Local authorities could have replacement bodies ready to take over from the regional development agencies within a year, an independent survey of town halls has found.
The survey of 69 councils undertaken by economic development consultancy Rocket Science, found more than two-thirds of the respondents - largely the heads of economic development in county, district and metropolitan councils - thought they could have their Local Enterprise Partnerships (LEPs) in place within six to 12 months.
The coalition government has asked councils to come together in new partnerships with business over “natural economic areas” to take on many of the functions and responsibilities of the regional development agencies, which are to be abolished by March 2012.
But as revealed in LGC the timetable for the transition of functions from the RDAs to the LEPs has been brought forward, with most RDAs expected to be phased out by September 2011.
The survey, which is being forwarded to the communities secretary Eric Pickles and the business secretary Vince Cable, found that there was already “significant activity underway” to prepare the ground for LEPs, with county and metropolitan councils taking the lead. It found that 70% of county council respondents had developed “advanced” proposals.
But it noted that many district councils had been slow to engage with the LEP agenda, with respondents from districts saying they were waiting for further guidance from central government, in the form of a sub-national growth white paper expected this summer.
Consequently, the report warned of a “danger” in two-tier areas “that district councils will be marginalised in the development of the LEP agenda”.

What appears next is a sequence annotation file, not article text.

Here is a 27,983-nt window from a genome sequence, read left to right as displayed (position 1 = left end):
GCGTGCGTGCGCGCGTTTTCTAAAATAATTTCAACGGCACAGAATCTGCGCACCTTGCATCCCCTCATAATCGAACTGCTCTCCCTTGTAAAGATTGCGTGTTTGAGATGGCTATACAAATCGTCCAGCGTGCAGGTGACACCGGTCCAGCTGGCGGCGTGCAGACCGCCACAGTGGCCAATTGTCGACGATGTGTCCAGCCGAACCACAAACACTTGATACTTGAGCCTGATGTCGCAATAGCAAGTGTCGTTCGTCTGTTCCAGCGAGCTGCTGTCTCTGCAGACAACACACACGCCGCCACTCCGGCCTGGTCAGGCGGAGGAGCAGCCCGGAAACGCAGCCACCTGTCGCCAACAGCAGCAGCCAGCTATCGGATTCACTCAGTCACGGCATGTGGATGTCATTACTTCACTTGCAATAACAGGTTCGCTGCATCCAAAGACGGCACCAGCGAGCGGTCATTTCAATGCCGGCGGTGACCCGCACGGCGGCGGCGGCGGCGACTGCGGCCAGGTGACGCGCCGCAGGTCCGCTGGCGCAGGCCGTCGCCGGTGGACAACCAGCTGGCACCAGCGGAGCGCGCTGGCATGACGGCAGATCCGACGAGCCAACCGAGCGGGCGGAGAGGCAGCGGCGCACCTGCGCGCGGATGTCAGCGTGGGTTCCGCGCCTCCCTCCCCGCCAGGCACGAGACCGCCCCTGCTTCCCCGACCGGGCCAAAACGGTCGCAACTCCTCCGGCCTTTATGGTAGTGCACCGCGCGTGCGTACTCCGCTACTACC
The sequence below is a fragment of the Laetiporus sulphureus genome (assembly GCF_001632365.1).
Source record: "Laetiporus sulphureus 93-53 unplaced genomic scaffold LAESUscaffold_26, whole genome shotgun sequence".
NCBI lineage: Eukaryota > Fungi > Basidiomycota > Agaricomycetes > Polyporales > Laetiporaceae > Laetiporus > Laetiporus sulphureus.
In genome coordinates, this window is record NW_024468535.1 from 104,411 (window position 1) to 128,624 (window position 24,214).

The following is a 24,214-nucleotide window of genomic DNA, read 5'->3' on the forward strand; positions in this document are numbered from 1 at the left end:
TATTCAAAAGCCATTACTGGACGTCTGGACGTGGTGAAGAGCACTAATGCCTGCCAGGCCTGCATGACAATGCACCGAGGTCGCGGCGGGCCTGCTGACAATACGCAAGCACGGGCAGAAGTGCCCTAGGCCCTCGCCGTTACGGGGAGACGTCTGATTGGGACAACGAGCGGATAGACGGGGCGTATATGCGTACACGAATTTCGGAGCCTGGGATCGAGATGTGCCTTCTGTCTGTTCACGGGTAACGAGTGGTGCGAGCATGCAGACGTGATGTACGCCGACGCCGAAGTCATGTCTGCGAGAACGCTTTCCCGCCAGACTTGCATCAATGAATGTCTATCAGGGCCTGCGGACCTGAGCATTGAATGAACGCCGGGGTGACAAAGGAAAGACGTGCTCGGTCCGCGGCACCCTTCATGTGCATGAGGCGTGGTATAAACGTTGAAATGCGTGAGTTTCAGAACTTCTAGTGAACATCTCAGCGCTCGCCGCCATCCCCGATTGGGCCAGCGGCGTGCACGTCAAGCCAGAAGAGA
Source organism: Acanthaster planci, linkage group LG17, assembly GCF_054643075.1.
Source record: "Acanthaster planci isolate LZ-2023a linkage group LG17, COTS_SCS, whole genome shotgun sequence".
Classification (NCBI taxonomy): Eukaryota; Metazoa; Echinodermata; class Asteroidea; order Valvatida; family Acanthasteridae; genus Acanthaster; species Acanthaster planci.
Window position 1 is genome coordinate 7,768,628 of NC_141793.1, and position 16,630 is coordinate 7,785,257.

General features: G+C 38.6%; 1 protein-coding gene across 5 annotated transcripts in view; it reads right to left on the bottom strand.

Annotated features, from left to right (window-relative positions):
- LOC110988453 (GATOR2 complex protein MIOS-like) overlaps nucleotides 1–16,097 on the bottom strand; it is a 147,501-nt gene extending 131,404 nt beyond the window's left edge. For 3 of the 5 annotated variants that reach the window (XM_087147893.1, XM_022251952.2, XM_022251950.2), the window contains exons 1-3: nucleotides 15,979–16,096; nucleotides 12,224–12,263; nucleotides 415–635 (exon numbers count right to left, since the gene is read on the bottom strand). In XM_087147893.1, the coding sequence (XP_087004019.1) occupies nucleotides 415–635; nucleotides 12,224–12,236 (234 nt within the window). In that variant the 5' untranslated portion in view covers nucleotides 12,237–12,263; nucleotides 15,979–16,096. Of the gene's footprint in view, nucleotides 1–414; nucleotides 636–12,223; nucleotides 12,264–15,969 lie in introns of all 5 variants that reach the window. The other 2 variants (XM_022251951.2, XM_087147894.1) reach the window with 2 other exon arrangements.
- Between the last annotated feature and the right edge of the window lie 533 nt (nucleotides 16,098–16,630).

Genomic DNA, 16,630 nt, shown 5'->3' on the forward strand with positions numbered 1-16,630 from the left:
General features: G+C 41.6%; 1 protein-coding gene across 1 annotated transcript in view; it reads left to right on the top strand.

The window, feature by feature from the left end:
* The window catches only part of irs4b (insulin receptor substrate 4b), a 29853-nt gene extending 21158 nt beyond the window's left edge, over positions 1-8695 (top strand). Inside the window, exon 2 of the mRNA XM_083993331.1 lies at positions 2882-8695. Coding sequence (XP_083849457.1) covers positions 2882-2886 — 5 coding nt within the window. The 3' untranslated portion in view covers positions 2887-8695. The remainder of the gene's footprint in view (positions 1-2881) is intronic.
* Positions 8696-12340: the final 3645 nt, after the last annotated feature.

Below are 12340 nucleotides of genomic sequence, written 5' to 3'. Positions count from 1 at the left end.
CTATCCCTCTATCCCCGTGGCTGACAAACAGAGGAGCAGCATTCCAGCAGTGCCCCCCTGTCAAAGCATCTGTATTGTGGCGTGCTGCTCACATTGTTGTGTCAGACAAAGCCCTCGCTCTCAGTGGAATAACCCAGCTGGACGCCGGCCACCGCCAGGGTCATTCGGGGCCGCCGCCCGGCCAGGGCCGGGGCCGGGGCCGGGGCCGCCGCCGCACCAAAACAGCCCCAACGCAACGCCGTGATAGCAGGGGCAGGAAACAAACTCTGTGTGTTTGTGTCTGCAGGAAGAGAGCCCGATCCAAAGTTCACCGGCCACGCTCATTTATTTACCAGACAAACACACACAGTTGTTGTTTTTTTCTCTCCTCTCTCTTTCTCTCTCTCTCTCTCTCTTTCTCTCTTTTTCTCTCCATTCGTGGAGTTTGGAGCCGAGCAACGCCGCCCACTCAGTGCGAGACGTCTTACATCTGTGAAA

There was a “broad consensus” that LEPs should operate over functional economic areas, the survey found, with councils keen to work “pragmatically” and avoid “reinventing the wheel”.
More than half of the survey respondents indicated it was their intention to build on existing partnerships, such as multi-area agreements, than to “start from scratch”.
The survey found there was a consensus LEPs should focus on employment, skills and enterprise support and – worryingly for ministers – inward investment and business support, which the coalition has said will become a function of central government.
There was less support, however, for LEPs to take on planning or transport functions.
The survey also found there were “clear and recurring” themes around the key priority of LEPs, which respondents said should be focused on providing “strategic co-ordination and management of the resources and activities of different partners involved in the economic development agenda locally”.
There was also a “strong consensus” that LEP should fulfil “higher strategic functions”, such as commissioning services, lobbying government, research and development, and the management and distribution of resource, the survey found.
But the respondents were less enthusiastic about LEPs undertaking operational activity, in terms of the “actual delivery of programmes and projects on the ground”. Only 60% of respondents agreed or strongly agreed with this suggestion.
When asked about the challenges facing the successful implementation of LEPs, the survey found “by far the most commonly recurring theme” was concern about a lack of resources or finance.
Ministers have not yet set out the details of how LEPs will be funded, but it is unlikely that they will have a dedicated funding stream and partners may need to pool their resources for day to day running costs.